I’m not sure what this year holds for us yet. We’re making no big plans, but I do want to work harder, earn more, spend more time together as a family and make more time to read.
I had a quick review of last year's plans before writing this post. To my shame, I didn't make it to one single exhibition or gallery last year but we did pretty much everything else to a greater or lesser extent. We didn't go camping nearly enough though - a combination of weather, Spence's band playing at festivals on all the big weekends and a lack of planning I'm afraid.
I’m determined to put that right this year though. So tell me, where should we take our little old camper van this year? I’m thinking a weekend or two in Cornwall and longer breaks to Northumberland, Suffolk and a trip to Brittany to see friends - any hints and recommendations?
A spot of Christmas crafting
Last week, I made a vat of mulled wine, warmed some mince pies and welcomed six school mums round to make a ton of wreaths to sell at our school Christmas fair.
Wreaths are a great PTA fundraiser. We sell ours for £8 each and forage all of the greenery, holly and pine cones ourselves, meaning all we have to purchase are wire rings, moss, wire and ribbon. This year we sprayed some of our cones silver and added mini baubles too, but overall, our costs were under £35 and we made over £300 so a tidy little profit for a couple of nights’ work.
If you’re planning a bit of a festive fundraiser next year, this is how we make our wreaths. Note: it is essential to drink mulled wine and eat as many mince pies and/or chocolates as you work…
Step 1: mossing
We split the jobs over two nights, mossing all the wire rings on the first evening. Working around your ring, you push clumps of moss onto the circular base and secure them by looping wire around the moss as you go. You’re aiming for a good, solid and slightly bulging mossy ring onto which you’ll then wire your foliage base. Sadly I didn’t take any shots of this stage - too much time spent gassing and eating chocolates - but you will need gardening gloves (the moss is wet and cold) and a pair of scissors or secateurs to cut the wire.
Step 2: adding your base foliage
This is the fun bit. We find that proper fir sprigs are best as they bulk out nicely and make a generous base for all the other bits you add. Fir from leylandii are nice for accent bits, but tend to make a flat and rather sorry looking wreath if that’s all you use so try to forage the real thing if you can. Our haul included spruce and pine branches, sprigs of bay and laurel, variegated and green holly and some gorgeous little bits of evergreen that I don’t know the name of…
Then you simply grab a bit of foliage you like the look of, cut the sprigs into short clumps (about 8cm long) and bunch them together before wiring onto your moss base. Work in a clockwise direction so all your foliage clumps are facing in the same direction and build them up in layers for a nice plump base. Secure the first loop of wire by twisting the two ends around each other and pushing into the mossy base at the back, then you simply loop the wire in and out of the ring, securing your foliage clumps as you go.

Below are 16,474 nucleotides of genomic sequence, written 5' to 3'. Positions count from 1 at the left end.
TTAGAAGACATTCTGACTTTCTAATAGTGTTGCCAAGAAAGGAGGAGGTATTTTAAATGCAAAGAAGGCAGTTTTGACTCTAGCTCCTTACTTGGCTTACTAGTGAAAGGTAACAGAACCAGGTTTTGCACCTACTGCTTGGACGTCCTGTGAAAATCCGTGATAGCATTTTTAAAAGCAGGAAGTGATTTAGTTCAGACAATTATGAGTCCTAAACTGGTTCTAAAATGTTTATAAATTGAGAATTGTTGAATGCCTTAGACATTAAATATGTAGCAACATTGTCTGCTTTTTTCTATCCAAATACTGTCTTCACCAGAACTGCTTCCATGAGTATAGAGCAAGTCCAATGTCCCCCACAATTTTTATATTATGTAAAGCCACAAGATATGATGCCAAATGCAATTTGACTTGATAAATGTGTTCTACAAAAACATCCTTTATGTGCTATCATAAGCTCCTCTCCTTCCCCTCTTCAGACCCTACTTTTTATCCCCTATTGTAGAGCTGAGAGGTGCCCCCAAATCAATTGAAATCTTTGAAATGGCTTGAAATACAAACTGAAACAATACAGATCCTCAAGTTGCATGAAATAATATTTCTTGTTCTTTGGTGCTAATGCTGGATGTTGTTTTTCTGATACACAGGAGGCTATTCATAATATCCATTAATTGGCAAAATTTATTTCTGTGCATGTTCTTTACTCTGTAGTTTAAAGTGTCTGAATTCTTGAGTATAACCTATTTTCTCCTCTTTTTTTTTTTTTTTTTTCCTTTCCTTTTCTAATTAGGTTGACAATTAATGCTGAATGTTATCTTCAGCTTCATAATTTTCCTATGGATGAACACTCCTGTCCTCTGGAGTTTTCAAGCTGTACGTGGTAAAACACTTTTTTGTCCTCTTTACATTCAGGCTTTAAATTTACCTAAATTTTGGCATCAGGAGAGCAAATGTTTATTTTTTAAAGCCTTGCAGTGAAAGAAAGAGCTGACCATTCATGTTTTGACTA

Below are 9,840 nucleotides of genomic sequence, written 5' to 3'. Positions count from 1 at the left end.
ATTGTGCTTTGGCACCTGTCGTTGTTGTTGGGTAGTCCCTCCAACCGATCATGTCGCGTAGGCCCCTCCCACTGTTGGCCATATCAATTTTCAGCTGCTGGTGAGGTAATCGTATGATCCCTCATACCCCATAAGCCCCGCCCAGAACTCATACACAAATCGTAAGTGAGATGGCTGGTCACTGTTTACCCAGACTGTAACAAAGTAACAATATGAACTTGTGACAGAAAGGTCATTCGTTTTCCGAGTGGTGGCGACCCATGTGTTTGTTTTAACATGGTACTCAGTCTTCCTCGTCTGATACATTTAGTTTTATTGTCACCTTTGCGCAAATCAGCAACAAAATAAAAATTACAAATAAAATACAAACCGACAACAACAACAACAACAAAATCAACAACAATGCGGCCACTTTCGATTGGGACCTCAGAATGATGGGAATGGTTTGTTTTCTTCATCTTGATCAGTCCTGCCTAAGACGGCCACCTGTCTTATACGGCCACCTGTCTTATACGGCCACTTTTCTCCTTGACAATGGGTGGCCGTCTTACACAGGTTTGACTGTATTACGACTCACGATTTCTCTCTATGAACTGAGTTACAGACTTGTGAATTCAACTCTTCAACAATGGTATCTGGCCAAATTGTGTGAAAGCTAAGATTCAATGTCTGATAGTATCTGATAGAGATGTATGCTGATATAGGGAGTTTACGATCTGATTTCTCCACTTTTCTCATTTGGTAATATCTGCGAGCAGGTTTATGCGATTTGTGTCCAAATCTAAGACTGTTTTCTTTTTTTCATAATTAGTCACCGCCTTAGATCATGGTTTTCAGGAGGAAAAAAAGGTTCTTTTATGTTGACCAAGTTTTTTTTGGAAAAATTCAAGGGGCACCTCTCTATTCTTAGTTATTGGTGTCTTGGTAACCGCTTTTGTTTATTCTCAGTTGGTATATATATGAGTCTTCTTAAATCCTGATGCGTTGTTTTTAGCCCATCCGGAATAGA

Step 3: adding accent foliage
Once you’ve added your base foliage, it’s time to add a bit of adornment. I find adding slightly longer clumps (10cm or so) of holly or another contrasting foliage type in clusters around the base foliage works well. In the image at the top, you can see I’ve added 3 separate clumps of holly, positioned so the berries appear in a rough triangular pattern around the main foliage. Again, you secure these additional bits with wire, pushing the ends into the back of the moss ring.
Step 4: adding pine cones, baubles and bows
We use a lot of pine cones on our wreaths. They’re free, they look wonderful and they can be sprayed for a bit of variety. We wrap stubby lengths of garden twine around the base of each then simply twist them in groups of three into the foliage base of each wreath.
As well as cones, this year we used mini silver sparkly baubles and matt baubles in all sorts of earthy colours. Matched with a wired ribbon, they looked fab.
Step 5: getting creative with other adornments
We tend to keep our adornments low cost as we want to maximise our PTA profits, but if you were so inclined, adding dried orange and apple slices look wonderful (although you’ll need to be careful to store your wreaths somewhere dry to avoid soggy fruit) and bunches of cinnamon sticks work a treat.
How about candy canes? Or tiny pom poms? The list is endless.
Joining in with Lou’s Nature in the Home series which ever so fortuitously this Wednesday, is all about Christmas wreath making!